If your husband hasn’t quit smoking, knowing the risk it poses for coronary heart disease, stroke, as well as cancers of the bladder, esophagus, lung, throat, kidney, stomach, pancreas, liver and colon, and a much longer list of other serious diseases, then it seems unlikely the risk of dementia is going to make a difference.
But for the record, for those who smoke, research does suggest that quitting lowers the risk of Alzheimer’s disease and another form of dementia. The latest study, from Korea, included more than 46,000 men age 60 and over and followed them for an average of eight years. During that time, 1,644 of them were diagnosed with Alzheimer’s or another type of dementia. The researchers reported that the less time the men smoked, the lower their chances of developing dementia. Those who never smoked had a 19 percent lower risk of dementia than the smokers. Quitting for four years lowered the risk to 14 percent and quitting for three years dropped it to 13 percent.
Earlier research from Finland, published in 2010 found that smoking more than two packs of cigarettes daily between the ages of 50 and 60 increased the risk of developing dementia later in life. The same study found that former smokers or people who smoked less than half a pack per day didn’t seem to be at increased risk.
We’ve known for some time that people who never smoked are less likely to develop dementia than smokers. An Australian analysis published in 2007 looked at the results of 19 studies, with data on 26,374 participants who were followed for two to 30 years and 17,023 participants followed for two to seven years. The mean age of the participants was 74. Results showed that compared with former smokers, the smokers had an increased risk of Alzheimer’s disease and an increased decline in cognitive abilities.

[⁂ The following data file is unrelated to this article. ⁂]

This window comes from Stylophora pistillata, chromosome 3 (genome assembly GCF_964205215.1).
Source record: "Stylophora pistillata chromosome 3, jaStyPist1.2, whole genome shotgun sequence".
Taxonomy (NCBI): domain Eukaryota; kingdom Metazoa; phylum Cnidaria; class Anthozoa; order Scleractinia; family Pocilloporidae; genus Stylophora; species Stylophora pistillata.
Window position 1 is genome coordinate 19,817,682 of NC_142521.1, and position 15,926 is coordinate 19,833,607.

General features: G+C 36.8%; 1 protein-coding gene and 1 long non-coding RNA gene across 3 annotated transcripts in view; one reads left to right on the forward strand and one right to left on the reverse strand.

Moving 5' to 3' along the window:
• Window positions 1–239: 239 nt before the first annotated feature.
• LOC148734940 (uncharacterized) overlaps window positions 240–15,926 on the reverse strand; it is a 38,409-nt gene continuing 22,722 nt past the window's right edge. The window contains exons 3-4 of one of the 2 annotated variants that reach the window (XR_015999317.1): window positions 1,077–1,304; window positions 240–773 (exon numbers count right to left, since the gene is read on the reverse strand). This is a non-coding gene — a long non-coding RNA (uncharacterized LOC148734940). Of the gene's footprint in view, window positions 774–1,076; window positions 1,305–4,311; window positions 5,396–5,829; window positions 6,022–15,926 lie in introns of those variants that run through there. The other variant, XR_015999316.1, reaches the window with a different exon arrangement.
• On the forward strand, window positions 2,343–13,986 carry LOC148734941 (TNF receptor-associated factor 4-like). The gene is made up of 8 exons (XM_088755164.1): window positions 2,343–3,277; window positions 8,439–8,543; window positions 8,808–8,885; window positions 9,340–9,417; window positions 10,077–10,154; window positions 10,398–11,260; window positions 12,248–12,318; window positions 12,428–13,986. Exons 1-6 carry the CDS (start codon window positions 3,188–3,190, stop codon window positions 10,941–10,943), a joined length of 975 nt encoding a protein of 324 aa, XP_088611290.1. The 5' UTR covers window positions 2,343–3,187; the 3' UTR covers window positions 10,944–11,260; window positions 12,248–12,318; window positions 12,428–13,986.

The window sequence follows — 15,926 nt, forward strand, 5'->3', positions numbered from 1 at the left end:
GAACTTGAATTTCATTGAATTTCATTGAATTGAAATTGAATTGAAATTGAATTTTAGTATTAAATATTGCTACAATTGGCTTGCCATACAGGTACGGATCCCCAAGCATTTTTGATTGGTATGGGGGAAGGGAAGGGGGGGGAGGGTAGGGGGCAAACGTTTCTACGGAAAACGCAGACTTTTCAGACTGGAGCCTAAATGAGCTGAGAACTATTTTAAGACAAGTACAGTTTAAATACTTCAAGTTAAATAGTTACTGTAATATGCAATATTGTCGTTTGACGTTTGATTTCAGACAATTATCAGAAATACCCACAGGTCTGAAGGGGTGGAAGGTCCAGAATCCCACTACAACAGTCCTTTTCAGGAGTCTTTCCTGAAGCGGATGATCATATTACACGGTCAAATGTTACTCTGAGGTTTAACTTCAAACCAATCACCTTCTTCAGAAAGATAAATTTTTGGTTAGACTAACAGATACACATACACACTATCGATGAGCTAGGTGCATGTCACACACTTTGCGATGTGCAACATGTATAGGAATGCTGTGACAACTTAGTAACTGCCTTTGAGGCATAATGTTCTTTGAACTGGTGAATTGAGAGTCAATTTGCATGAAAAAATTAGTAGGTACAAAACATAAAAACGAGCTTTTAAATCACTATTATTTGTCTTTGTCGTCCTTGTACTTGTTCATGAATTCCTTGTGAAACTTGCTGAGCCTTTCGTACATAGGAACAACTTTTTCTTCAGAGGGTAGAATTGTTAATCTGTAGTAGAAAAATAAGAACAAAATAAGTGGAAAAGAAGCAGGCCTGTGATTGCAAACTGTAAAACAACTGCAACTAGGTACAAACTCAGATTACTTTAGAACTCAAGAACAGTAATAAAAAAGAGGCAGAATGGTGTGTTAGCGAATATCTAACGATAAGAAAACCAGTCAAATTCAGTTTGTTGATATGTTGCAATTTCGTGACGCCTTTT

The Alzheimer’s Society notes that both Alzheimer’s disease and vascular dementia are linked to heart and blood vessel problems. Smoking increases the risk of these conditions, including strokes and small bleeds in the brain, both of which are risk factors for dementia. In addition, the toxins in cigarette smoke increase oxidative stress and inflammation, both of which are linked to the development of Alzheimer’s
The risk of Alzheimer’s is greatest among people older than age 65 and those who have a family history (a parent or sibling) with the disease. Women are more likely than men to develop Alzheimer’s as are individuals with high blood pressure, high cholesterol and diabetes. Three genetic mutations are known to cause early-onset Alzheimer’s while a form of the APOE gene increases the risk of late-onset disease. Unlike those factors, smoking is a risk you can control.
Here’s where you can find more information on Alzheimer’s disease, its causes and my recommendations for prevention and slowing the progression of the disease.
Andrew Weil, M.D.
Daein Choi et al, “Effect of smoking cessation on the risk of dementia: a longitudinal study,” Annals of Clinical and Translational Neurology, September 5, 2018, doi.org/10.1002/acn3.633